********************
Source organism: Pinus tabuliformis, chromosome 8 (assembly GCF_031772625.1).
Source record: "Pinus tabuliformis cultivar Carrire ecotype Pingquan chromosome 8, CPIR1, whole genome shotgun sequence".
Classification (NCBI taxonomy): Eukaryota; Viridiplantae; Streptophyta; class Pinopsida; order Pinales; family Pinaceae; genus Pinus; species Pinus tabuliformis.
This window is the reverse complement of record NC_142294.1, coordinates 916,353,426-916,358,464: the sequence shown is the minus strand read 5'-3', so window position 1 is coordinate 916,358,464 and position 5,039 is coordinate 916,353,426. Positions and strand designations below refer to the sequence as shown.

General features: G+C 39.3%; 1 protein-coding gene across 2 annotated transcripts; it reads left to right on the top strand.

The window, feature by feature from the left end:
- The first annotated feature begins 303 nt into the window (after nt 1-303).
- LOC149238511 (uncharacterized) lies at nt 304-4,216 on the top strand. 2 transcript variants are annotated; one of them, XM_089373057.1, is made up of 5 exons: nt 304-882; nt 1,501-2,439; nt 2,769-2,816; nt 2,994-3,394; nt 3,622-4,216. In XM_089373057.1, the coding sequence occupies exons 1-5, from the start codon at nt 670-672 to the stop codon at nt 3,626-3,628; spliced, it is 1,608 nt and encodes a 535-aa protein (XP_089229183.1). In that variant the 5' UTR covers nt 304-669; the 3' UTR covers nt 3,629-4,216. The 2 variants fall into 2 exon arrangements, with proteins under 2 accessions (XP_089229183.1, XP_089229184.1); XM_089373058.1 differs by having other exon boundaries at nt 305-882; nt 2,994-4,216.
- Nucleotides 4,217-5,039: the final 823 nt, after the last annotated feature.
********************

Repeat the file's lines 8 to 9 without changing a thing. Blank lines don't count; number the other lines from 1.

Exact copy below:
- LOC149238511 (uncharacterized) lies at nt 304-4,216 on the top strand. 2 transcript variants are annotated; one of them, XM_089373057.1, is made up of 5 exons: nt 304-882; nt 1,501-2,439; nt 2,769-2,816; nt 2,994-3,394; nt 3,622-4,216. In XM_089373057.1, the coding sequence occupies exons 1-5, from the start codon at nt 670-672 to the stop codon at nt 3,626-3,628; spliced, it is 1,608 nt and encodes a 535-aa protein (XP_089229183.1). In that variant the 5' UTR covers nt 304-669; the 3' UTR covers nt 3,629-4,216. The 2 variants fall into 2 exon arrangements, with proteins under 2 accessions (XP_089229183.1, XP_089229184.1); XM_089373058.1 differs by having other exon boundaries at nt 305-882; nt 2,994-4,216.
- Nucleotides 4,217-5,039: the final 823 nt, after the last annotated feature.